Hemp’s boosters—many of whom predict the crop will come to rival corn, soybeans, and wheat in the U.S.—are persuasive, but that doesn’t mean hemp’s the only non-cotton crop that can be used to make durable clothing and other products. “The people who will tell you that everything will be perfect and wonderful and saved with hemp are largely people who just love to smoke marijuana,” says Eric Toensmeir, author of The Carbon Farming Solution. “They’re generally not interested in other sustainable fibers. Hemp is a great cop, but it’s not the highest-yielding or the highest-quality.”
“The people who will tell you that everything will be perfect and wonderful and saved with hemp are largely people who just love to smoke marijuana.”
Hemp sequesters carbon—but fibrous perennials like jute, canast, and stinging nettle sequester even more, because as perennial plants (hemp is an annual) they don’t have to be tilled and replanted every season. Fibrous perennials, however, may not be suited to exactly the same uses as hemp, says Toensmeir. “Coconut, for instance, is a perennial with way higher yields than hemp, but then you wouldn’t want your underwear made out of it.” But, Toensmeir doubts that hemp alone has the potential to transform U.S. agriculture. “It’s not particularly suited to conservation agriculture, and people at industrial-scale farms typically aren’t using crop rotation and cover crops. I’m not aware of anything that would make it a better-impact crop than any other, except that it’s easier on the soil than common culprits like cotton.”
Kentucky hemp farmer and environmental attorney Hank Graddy believes hemp’s full legalization will usher in a significant new agricultural era. “We’ll no longer be fighting law enforcement, like we’re currently doing.”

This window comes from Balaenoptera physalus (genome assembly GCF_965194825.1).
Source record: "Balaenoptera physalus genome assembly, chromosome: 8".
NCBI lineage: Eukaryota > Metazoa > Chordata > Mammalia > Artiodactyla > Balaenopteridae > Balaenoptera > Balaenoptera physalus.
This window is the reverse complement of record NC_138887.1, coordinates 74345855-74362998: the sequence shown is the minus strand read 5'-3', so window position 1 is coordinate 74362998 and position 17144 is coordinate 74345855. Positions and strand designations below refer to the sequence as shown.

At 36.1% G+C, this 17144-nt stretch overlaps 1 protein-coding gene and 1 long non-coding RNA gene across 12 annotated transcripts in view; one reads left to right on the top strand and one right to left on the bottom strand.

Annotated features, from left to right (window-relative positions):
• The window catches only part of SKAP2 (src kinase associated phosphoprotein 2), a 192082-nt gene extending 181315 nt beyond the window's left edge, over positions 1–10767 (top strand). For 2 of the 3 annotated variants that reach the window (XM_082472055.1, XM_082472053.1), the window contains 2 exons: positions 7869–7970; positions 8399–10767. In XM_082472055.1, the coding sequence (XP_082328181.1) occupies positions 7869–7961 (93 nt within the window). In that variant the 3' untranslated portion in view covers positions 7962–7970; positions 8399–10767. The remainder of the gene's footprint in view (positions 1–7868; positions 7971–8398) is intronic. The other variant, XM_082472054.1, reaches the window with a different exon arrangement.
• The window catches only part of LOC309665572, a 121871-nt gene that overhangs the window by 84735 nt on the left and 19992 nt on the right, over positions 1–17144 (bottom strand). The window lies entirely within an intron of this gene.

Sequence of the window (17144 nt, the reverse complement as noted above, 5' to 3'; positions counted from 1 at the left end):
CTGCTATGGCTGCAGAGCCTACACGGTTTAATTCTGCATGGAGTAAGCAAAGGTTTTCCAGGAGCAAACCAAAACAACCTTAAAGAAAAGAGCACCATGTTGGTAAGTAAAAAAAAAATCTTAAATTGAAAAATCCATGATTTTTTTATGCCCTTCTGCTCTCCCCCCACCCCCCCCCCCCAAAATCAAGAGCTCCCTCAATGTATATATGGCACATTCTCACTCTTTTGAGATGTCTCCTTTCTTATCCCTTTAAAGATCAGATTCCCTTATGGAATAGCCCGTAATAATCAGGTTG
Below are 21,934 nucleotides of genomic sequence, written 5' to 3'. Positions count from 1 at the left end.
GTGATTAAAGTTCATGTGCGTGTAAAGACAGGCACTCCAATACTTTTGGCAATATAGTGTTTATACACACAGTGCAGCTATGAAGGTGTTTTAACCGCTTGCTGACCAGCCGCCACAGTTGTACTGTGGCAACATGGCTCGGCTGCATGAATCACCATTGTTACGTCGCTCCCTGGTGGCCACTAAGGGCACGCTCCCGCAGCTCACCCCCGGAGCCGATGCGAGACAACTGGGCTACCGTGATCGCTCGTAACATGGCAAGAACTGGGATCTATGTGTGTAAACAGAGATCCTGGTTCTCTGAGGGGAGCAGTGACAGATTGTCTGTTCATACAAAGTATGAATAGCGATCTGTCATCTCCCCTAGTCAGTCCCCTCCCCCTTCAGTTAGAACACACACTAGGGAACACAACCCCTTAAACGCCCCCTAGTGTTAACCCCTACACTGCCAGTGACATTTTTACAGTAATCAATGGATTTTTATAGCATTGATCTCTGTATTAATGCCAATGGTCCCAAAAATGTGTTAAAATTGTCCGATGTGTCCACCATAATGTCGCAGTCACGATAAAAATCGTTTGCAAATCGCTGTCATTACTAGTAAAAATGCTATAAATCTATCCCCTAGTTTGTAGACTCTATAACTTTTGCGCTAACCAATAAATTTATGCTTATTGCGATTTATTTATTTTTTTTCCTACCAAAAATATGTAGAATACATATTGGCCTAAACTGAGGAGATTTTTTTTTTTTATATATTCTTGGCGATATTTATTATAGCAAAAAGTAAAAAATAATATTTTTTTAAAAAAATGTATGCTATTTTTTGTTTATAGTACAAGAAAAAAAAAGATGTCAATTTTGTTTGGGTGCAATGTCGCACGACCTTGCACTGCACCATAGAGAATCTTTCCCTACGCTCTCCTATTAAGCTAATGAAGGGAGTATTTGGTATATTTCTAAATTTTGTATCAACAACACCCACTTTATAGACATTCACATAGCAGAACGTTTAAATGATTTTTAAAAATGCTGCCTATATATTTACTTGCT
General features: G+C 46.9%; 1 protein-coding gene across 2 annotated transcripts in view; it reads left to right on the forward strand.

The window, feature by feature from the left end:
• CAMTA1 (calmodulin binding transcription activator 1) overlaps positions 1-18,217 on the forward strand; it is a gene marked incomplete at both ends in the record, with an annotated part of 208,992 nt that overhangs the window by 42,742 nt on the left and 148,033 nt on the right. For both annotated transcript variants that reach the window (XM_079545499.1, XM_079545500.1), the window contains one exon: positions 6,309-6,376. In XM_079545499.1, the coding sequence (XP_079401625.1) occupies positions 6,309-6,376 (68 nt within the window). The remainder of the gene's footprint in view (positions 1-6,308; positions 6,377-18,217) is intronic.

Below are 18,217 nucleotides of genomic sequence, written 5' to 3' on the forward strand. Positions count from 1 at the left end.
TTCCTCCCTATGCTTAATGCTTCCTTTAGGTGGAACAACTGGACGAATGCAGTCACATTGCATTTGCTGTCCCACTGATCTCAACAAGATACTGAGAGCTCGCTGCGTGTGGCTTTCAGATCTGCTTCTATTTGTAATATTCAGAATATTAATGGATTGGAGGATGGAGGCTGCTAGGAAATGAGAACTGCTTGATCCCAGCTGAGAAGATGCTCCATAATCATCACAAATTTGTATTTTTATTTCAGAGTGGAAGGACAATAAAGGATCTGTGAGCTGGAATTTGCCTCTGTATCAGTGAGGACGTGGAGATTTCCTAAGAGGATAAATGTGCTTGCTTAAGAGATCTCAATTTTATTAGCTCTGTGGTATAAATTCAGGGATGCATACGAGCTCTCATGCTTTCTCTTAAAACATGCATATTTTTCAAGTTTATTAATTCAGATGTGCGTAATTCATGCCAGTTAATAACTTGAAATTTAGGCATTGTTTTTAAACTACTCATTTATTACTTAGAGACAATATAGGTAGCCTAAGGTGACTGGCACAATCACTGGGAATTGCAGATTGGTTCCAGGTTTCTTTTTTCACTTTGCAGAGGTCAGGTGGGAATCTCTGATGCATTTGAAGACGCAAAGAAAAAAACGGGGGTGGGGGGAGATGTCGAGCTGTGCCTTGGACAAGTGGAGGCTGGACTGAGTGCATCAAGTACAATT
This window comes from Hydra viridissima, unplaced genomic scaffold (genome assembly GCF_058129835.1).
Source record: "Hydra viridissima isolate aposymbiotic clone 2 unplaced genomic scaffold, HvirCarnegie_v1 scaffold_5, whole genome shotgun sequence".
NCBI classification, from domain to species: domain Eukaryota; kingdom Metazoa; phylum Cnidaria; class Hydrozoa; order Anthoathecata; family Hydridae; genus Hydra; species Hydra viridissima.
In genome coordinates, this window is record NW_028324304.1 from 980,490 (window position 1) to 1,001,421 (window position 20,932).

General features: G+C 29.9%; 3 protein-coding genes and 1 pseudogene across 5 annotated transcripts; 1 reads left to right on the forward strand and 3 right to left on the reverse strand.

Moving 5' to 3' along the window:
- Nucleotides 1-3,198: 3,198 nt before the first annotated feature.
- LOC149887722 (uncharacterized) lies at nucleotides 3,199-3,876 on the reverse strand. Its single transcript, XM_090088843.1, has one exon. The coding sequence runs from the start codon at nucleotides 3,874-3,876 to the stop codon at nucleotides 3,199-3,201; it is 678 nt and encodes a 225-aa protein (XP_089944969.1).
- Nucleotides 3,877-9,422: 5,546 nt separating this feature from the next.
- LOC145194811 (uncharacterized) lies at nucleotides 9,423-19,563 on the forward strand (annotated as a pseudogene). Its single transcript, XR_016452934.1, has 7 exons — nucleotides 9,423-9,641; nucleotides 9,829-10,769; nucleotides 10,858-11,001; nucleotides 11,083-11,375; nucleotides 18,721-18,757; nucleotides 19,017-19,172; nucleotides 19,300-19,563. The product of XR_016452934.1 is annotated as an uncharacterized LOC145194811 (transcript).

But Graddy, whose family raised hemp in central Kentucky for 150 years before it was made illegal, still cautions that hemp is a relatively “small crop” and that there’s a lot of uncertainty as to whether it’ll have the market support to grow and meet its proponents’ lofty expectations. “It’s been legal for a number of years in China, Canada, and Europe, yet hasn’t replaced corn or soybeans there,” he points out.
Meanwhile, Latino and Native American farmers—some of the original advocates for legalization of hemp farming—also have their doubts.
Many hemp farmers in his community had their crops destroyed by the DEA in the past, says Rudy Arredondo, founder of the National Latino Farmers & Ranchers Trade Association. Banks would refuse to let them set up accounts or handle transactions for them.
“CBD oil production is very profitable,” says Arredondo, “but large-scale hemp farming might end up requiring significant water and chemicals and obscure the purpose of what hemp does for us. For us it’s a means of curing our lands of industrial fertilizers, since it helps absorb them and can make it easier for small farmers to go organic.”
Small farmers want to be sure McConnell’s legalization via the Farm Bill doesn’t favor Big Ag to the exclusion of smaller producers. Conservation-minded farmers want to be sure that legalization doesn’t favor unsustainable farming practices over regenerative ones.
It’s unclear how hemp will transform our climate and food systems, but it’s also clear that no one plant could ever be up to such a task. “Plants don’t solve social problems,” says Toensmeier, “people solve social problems.”